Leading Meeting Professionals

Professional Convention Management Association

October 16 2012

From the Eyes of the Meeting Planning Community

By David McMillin, Staff Writer

As destinations work to attract group business, it looks like the majority of meeting planners prefer electronic introductions. In a new survey from New York-based destination marketing consultant Development Counsellors International, 67 percent of planners indicated that they want CVB representatives to connect with them via email.

In-person interaction lagged behind significantly with only 17 percent of survey respondents indicating that in-person visits at conferences and expos were effective ways of connecting with them.

"Planners are busy people," Kelly Peacy, CAE, CMP, senior vice president, education and meetings, PCMA, says. "With so many daily responsibilities, it's not surprising that many of the respondents prefer communication that allows them to respond on their own time."

"Rather than answer phone calls and block out time on their calendars for personal visits, email gives planners an opportunity to familiarize themselves with a destination and digest introductory materials," Peacy adds. "Then, they can decide if they want to know more about the location."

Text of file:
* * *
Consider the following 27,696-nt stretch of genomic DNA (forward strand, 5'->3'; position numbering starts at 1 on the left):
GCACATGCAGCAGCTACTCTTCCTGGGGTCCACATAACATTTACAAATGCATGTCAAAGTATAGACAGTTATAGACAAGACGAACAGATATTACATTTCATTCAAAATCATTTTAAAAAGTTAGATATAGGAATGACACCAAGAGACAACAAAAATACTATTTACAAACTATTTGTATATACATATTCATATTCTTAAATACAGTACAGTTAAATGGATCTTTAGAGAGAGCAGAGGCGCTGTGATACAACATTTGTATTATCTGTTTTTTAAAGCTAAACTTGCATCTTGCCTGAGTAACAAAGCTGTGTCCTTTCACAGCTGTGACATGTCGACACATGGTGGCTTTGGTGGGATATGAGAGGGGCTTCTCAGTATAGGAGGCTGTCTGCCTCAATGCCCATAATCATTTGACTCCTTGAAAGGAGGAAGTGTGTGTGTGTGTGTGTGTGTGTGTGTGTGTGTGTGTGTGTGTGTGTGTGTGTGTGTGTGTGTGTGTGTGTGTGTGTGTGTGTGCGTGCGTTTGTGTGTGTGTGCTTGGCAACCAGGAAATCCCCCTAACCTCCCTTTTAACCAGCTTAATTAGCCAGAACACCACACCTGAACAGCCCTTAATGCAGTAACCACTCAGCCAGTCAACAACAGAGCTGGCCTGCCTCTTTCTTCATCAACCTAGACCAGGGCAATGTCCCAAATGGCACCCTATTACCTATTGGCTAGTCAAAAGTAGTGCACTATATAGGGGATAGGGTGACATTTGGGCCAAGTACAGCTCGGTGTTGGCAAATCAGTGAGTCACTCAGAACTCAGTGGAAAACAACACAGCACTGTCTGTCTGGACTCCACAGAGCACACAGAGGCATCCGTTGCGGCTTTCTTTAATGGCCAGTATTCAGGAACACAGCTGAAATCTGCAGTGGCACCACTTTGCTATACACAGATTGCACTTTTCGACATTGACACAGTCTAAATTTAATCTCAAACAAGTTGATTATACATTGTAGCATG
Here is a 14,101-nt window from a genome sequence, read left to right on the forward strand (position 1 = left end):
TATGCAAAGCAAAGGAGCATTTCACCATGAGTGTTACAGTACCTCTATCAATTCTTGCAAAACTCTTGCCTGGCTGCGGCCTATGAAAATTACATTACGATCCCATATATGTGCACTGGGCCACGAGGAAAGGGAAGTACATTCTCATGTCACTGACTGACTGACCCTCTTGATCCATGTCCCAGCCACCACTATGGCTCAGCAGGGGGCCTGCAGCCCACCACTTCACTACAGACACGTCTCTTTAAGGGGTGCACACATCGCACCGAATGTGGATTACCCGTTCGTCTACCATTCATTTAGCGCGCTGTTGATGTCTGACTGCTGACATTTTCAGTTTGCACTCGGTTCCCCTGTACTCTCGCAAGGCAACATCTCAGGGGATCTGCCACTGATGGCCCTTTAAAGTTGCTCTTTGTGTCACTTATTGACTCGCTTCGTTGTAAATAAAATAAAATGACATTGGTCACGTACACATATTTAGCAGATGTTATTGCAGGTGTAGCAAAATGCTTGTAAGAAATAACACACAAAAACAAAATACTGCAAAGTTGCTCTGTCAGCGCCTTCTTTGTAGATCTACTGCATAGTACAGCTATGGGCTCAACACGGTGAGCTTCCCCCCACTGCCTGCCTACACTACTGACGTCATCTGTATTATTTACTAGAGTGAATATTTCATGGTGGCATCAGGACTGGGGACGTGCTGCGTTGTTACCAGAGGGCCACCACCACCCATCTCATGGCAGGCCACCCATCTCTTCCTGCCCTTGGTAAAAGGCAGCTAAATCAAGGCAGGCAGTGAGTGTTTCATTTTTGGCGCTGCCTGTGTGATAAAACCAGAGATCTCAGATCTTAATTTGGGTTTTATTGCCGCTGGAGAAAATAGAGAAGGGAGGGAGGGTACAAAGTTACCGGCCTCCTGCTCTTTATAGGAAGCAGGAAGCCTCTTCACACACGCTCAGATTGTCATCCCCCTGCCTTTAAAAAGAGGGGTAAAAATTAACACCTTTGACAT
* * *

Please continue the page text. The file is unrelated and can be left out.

Taking the Next Step

While email was the preferred method of connecting with meeting planners, planners are continuing to find value in face-to-face interaction with CVBs. Both association and corporate planners ranked trade shows, hosted lunches and dinners and educational workshops among the best techniques for actually reaching them.

"Email can't accomplish everything," Peacy says. "Choosing a city or a country for your next meeting really requires a conversation that digs deeper into what a destination can deliver for a group of attendees. Planners should always look to answer the most important question: what can you do for my group that no other city can offer?"

Making the Final Call

Regardless of who receives CVB emails or meets with them one-on-one, the decision on a meeting's location ultimately lies outside of the planner's hands in many organizations. For corporations, 32 percent of respondents indicated that they survey participants to choose their location.

"As more and more people spend time on Facebook and LinkedIn, companies are recognizing the value of crowdsourcing," Peacy says. "Putting your meeting's location in the hands of prospective attendees provides a clear opportunity to show them that their wants and needs are your top priority."

Associations tend to put their decisions in a more select group of hands. Forty-eight percent of respondents answered that the Board of Directors is responsible for the final decision.

Find out more about how the rest of the meeting planning community feels about destination marketing here.

How do you prefer to interact with destination marketing representatives? Who makes the final decision on where to host your meeting?

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